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March 22, 2001
We've all heard a million stories about a million bands that became overnight sensations, only to find out later that the band in question has a couple albums under it's belt and has been touring for several years. Well, that's not the case with Sydney, Australia's The Vines. The Vines have existed in theory since 1994-when guitarist/vocalist Craig Nicholls began recording songs on a four-track with bassist Patrick Matthews, both teenagers at the time-but have only recently fulfilled the requirements of becoming a proper band. After adding since-departed drummer David Oliffe and inheriting their name from Nicholls' father's former band The Vynes, the band was born.

Hampered by a lack of venues in a dying Sydney music scene, The Vines were forced to take a rare, but logical, approach to the music industry. Lead by a prolific and talented songwriter in Nicholls, the band went on a seven-year songwriting journey that would end with a mountain of material and a focus on the radio airwaves-a shift that required product first, live show second. Matthews explains: "What we liked most about music wasn't going to see bands but buying band's CDs. Craig was writing songs and sort of focused on that. He was still planning on us being a proper band. [But] he saw the way you get people to come to your shows was to get on the radio and the way you get on the radio is to record songs."

The Vines prefer the studio to the stage, focusing on songwriting and witnessing their ideas become complete songs during the recording process. "Craig is the songwriter," continues Matthews. "He will give you ideas of the chords, and [the direction] the songs should go, and the melody and the structure, but he lets me do whatever I want with the bass. He lets Hamish (Rosser, The Vines' current drummer) do whatever he wants with the drums. Other bands have one musical director that says, No do this here!, but Craig's not some sort of Paul McCartney-type. He's way more John Lennon. Like I don't think John Lennon was in there telling people every note [to play]. We used to rehearse a lot and we used to talk about stuff, then we would do it, and stuff would happen, just by magic."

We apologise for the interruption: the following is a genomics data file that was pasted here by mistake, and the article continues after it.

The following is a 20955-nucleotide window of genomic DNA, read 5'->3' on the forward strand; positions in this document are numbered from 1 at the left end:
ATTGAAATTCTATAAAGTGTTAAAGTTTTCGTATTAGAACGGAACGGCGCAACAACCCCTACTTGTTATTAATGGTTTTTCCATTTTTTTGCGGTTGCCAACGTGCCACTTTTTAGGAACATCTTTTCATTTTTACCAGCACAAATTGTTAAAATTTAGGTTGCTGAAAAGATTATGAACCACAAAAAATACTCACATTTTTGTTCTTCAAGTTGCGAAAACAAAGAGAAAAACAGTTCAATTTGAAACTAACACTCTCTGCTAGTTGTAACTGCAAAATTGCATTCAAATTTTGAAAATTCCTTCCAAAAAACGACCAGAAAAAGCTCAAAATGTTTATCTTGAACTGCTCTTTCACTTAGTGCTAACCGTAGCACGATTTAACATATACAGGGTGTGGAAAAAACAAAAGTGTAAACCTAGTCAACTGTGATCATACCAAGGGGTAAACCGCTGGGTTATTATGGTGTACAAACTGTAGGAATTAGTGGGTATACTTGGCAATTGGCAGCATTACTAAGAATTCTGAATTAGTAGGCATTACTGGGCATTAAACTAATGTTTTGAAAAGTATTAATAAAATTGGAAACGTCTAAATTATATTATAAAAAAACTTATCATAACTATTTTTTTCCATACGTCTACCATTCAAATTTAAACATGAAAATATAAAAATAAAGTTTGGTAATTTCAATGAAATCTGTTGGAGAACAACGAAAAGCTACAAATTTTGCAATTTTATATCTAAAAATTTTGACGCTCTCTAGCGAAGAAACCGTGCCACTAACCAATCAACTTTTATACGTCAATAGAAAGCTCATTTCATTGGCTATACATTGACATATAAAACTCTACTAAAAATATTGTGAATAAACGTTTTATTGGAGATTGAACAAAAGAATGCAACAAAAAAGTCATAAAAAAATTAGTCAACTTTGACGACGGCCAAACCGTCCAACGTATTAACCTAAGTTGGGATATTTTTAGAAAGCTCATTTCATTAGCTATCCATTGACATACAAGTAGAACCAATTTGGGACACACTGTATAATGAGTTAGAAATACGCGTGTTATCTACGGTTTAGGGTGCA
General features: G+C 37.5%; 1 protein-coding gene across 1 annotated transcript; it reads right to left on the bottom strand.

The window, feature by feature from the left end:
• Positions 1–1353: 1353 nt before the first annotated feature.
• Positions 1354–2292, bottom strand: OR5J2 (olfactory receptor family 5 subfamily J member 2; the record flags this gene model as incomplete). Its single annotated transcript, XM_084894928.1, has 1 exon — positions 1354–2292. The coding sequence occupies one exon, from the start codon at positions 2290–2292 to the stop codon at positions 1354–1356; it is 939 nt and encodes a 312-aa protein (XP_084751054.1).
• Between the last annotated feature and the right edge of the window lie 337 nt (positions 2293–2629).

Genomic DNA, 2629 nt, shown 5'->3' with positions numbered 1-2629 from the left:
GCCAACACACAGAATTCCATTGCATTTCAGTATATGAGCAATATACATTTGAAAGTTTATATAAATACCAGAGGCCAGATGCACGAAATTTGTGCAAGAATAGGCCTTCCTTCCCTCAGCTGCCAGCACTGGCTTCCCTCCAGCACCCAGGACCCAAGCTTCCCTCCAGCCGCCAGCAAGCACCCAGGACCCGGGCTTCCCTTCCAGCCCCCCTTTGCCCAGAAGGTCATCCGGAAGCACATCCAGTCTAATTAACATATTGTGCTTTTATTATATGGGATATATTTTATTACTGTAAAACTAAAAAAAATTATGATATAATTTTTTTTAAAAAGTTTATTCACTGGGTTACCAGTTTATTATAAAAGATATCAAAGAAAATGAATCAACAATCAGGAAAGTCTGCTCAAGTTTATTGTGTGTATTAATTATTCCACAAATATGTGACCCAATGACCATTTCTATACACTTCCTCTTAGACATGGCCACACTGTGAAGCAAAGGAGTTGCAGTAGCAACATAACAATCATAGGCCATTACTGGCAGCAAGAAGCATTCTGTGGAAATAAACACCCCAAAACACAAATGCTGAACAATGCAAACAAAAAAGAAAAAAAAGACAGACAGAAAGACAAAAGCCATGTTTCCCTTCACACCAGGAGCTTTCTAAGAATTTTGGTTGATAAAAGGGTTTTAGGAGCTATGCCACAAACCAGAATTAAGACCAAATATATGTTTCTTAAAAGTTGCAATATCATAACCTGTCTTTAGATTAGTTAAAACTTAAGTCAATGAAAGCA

When the musical magicians blended a little of their own rock and roll hocus-pocus with the influences of Pavement, The Kinks, the Beach Boys, Beck, The Beatles and Nirvana the band wound up with a solid demo that led to a contract with Capitol Records. Capitol then released the band's debut album Highly Evolved, which has sold around a half-million copies to date. Highly Evolved does well to bridge the gap between Nirvana and The Beatles, ultimately allowing The Vines to simultaneously break into both the UK market (with The Beatles vibes of "Factory") and the U.S. market (with the Nirvana-like "Get Free").

"'Factory' to me is like one of those flamboyant weed songs, which is perfect for England because more of what they like is the unusual and the novel," Matthews elaborates. "And we were not completely naive in knowing that 'Get Free' is definitely an American-sounding song. The band always planned on that sort of being the single from way back when, really, before we even had a record deal."

The impact of The Vines' first two singles, backed by heavy MTV rotation, launched the band from total obscurity to world popularity in a matter of months. While the band always felt they would be successful on an international level, none of them could have predicted the rapid pace with which fame would smack them in the face. "We were sort of working toward being successful which I guess meant being famous, being big. But, that's only because we thought we had something-the music to back up the actions. It's very strange, all the American people waiting to see you and selling all these records. It's hard to wake up." Matthews pauses, a bit overwhelmed by his response. "I guess I am in shock but you can't walk around the whole day like, 'What the hell is happening?'"

The question remains, will The Vines be as successful in front of an audience, considering they've played only a smattering of shows in the Sydney area and performed their first headlining show in February of this year? Nicholls, a TV addict who has been accidentally researching "the live show" for several years, apparently has something up his sleeve. The Vines' live show adopts a "let's break some shit" attitude that would destroy most bands who've been on the touring circuit for many years. "It's just a general anti-social behavior," says Matthews in reference to the band's live show. "I think Craig has watched a lot more TV than anyone I ever met. He watches music videos, movies he likes, and bands performing on David Letterman, for example. He must've watched 100 bands do that show. So when he goes out there to play on David Letterman he knows what's going to be entertaining. Maybe the most entertaining thing isn't to just run through your song and sing it properly. Maybe the most entertaining thing is to just go berserk."

SEE ALSO: www.thevines.com

--
Lyle Hodges
An infrequent LAS contributor based in New York City.

See other articles by Lyle Hodges.

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